Call it the playoffs before the playoffs.
With the NL Central title a long shot for one club, and impossible for the other, the Pittsburgh Pirates and Cincinnati Reds clash on Friday night for the opener of a three-game series that will decide home-field advantage in next week's wild card game.
That is the likely scenario for the two clubs, who have both already clinched playoff spots. Cincinnati's loss on Wednesday eliminated it from contention for the division crown, while Pittsburgh also lost last time out to fall three games back of the first-place St. Louis Cardinals.
The Cards open a three-game set with the visiting Chicago Cubs on Friday night with a magic number of one to clinch the division.
The Pirates have a one-game lead over the Reds for the first wild card spot and home-field advantage in Tuesday's one-game wild card matchup. The teams have split 16 meetings this season after the Reds took two of three in Pittsburgh last weekend, so the winner of this set will own the first wild card.
Looking to make things easier for themselves ahead of this set, the Pirates instead lost 4-2 to the Cubs and were denied the three-game sweep.
"We'll try to win a couple, and go from there," Pirates center fielder Andrew McCutchen said of the team's final series versus the Reds. "I remember at the beginning of the season, no one gave us a chance, and now look where we are. I'm just happy we can be there."
The Pirates are headed to the postseason for the first time since 1992, while the Reds are set for their third trip in four years. They hope next week's postseason begins for them at Great American Ball Park.
"We just gotta go out and play our game," Reds starter Mat Latos said. "It doesn't matter where it's at."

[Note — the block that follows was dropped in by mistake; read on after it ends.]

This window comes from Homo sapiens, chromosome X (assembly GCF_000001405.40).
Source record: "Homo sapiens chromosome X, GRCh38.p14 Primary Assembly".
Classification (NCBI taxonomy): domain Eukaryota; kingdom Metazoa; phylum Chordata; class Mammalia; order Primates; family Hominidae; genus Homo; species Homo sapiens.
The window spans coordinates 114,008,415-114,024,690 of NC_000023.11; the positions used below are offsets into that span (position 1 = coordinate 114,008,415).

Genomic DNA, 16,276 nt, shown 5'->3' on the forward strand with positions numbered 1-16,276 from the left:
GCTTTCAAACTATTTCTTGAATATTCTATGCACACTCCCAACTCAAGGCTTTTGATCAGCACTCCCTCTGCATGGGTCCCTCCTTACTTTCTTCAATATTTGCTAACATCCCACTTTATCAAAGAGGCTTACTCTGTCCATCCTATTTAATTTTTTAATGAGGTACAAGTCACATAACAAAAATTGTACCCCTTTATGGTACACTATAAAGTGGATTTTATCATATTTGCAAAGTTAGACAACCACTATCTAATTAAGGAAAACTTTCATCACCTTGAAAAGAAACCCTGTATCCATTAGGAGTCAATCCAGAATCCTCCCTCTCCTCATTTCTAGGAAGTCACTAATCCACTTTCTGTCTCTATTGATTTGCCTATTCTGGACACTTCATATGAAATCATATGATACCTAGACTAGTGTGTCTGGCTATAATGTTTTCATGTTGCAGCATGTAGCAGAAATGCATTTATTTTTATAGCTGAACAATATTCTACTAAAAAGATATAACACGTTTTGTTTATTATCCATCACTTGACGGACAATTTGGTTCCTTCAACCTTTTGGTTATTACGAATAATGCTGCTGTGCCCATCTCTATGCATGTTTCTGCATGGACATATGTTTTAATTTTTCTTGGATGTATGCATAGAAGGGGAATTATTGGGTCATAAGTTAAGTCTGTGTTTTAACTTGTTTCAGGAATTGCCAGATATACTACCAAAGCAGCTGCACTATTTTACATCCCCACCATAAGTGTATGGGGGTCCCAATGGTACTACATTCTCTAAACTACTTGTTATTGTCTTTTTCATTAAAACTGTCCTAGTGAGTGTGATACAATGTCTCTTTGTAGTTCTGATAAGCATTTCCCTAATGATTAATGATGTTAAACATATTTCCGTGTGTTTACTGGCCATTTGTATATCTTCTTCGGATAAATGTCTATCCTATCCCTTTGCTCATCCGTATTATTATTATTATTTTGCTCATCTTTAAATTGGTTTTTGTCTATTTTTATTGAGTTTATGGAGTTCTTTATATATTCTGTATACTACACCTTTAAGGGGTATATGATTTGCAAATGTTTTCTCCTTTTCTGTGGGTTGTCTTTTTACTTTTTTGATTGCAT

Latos pitched seven strong innings of one-run ball versus the New York Mets on Wednesday, but lost a 1-0 decision.
Pittsburgh's lone victory over Cincinnati at home last weekend came on Saturday when A.J. Burnett beat Homer Bailey and the two right-handers square off again.
Burnett won the 4-2 decision after allowing two runs on four hits and three walks over seven innings. He also struck out 12 in a game for the first time since hitting that mark on Aug. 27, 2009 while with the New York Yankees.
"I was just focused, I was locked in," Burnett said.
Burnett, 36, improved to 9-11 with a 3.39 earned run average this year and will try to hit double-digit wins for a ninth straight season.
"We just couldn't get much going against (Burnett). We got some runs early, then he settled down," Reds manager Dusty Baker said.
It marked the 19th time in 29 starts this year that Burnett allowed two earned runs or fewer and he is 1-1 with a 3.38 ERA in three games versus the Reds this season.
Bailey, meanwhile, fell to 11-11 with a 3.40 ERA following his first setback since July 26. He was charged with four runs -- two earned -- on three hits and four walks over 5 2/3 innings, but still has an ERA of 2.77 over his last 12 starts.
The 27-year-old, who had a six-decision win streak snapped, is 0-2 with a 3.50 ERA in three starts against the Pirates this year.